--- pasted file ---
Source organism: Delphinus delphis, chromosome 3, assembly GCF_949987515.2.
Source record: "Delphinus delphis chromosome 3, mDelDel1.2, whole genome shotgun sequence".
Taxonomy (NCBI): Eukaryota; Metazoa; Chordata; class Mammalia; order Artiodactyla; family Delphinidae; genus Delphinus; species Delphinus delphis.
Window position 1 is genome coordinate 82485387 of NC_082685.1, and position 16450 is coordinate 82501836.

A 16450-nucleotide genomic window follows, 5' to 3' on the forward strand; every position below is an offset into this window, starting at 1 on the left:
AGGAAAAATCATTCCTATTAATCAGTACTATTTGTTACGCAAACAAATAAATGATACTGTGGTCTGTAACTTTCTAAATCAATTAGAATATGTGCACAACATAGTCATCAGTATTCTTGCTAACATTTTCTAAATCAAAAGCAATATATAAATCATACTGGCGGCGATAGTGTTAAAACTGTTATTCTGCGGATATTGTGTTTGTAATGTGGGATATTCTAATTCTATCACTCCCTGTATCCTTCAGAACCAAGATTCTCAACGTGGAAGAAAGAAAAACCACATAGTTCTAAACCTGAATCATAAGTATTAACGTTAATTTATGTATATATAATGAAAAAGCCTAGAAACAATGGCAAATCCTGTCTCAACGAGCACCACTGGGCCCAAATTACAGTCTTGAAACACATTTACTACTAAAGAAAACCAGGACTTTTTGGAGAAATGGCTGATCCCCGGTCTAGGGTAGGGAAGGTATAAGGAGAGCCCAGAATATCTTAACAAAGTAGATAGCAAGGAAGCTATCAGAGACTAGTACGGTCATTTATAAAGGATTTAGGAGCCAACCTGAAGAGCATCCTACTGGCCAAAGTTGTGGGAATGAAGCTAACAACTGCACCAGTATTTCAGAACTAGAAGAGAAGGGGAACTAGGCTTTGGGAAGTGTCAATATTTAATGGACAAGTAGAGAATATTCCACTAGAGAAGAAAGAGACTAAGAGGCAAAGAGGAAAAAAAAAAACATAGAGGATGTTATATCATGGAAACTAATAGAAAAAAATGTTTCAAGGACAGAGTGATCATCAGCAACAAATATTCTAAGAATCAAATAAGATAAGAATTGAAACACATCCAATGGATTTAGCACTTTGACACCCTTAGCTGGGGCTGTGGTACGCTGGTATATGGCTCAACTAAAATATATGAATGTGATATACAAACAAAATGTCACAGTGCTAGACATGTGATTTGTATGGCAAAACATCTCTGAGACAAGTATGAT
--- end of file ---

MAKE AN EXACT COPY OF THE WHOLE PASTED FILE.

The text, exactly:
Source organism: Delphinus delphis, chromosome 3, assembly GCF_949987515.2.
Source record: "Delphinus delphis chromosome 3, mDelDel1.2, whole genome shotgun sequence".
Taxonomy (NCBI): Eukaryota; Metazoa; Chordata; class Mammalia; order Artiodactyla; family Delphinidae; genus Delphinus; species Delphinus delphis.
Window position 1 is genome coordinate 82485387 of NC_082685.1, and position 16450 is coordinate 82501836.

A 16450-nucleotide genomic window follows, 5' to 3' on the forward strand; every position below is an offset into this window, starting at 1 on the left:
AGGAAAAATCATTCCTATTAATCAGTACTATTTGTTACGCAAACAAATAAATGATACTGTGGTCTGTAACTTTCTAAATCAATTAGAATATGTGCACAACATAGTCATCAGTATTCTTGCTAACATTTTCTAAATCAAAAGCAATATATAAATCATACTGGCGGCGATAGTGTTAAAACTGTTATTCTGCGGATATTGTGTTTGTAATGTGGGATATTCTAATTCTATCACTCCCTGTATCCTTCAGAACCAAGATTCTCAACGTGGAAGAAAGAAAAACCACATAGTTCTAAACCTGAATCATAAGTATTAACGTTAATTTATGTATATATAATGAAAAAGCCTAGAAACAATGGCAAATCCTGTCTCAACGAGCACCACTGGGCCCAAATTACAGTCTTGAAACACATTTACTACTAAAGAAAACCAGGACTTTTTGGAGAAATGGCTGATCCCCGGTCTAGGGTAGGGAAGGTATAAGGAGAGCCCAGAATATCTTAACAAAGTAGATAGCAAGGAAGCTATCAGAGACTAGTACGGTCATTTATAAAGGATTTAGGAGCCAACCTGAAGAGCATCCTACTGGCCAAAGTTGTGGGAATGAAGCTAACAACTGCACCAGTATTTCAGAACTAGAAGAGAAGGGGAACTAGGCTTTGGGAAGTGTCAATATTTAATGGACAAGTAGAGAATATTCCACTAGAGAAGAAAGAGACTAAGAGGCAAAGAGGAAAAAAAAAAACATAGAGGATGTTATATCATGGAAACTAATAGAAAAAAATGTTTCAAGGACAGAGTGATCATCAGCAACAAATATTCTAAGAATCAAATAAGATAAGAATTGAAACACATCCAATGGATTTAGCACTTTGACACCCTTAGCTGGGGCTGTGGTACGCTGGTATATGGCTCAACTAAAATATATGAATGTGATATACAAACAAAATGTCACAGTGCTAGACATGTGATTTGTATGGCAAAACATCTCTGAGACAAGTATGAT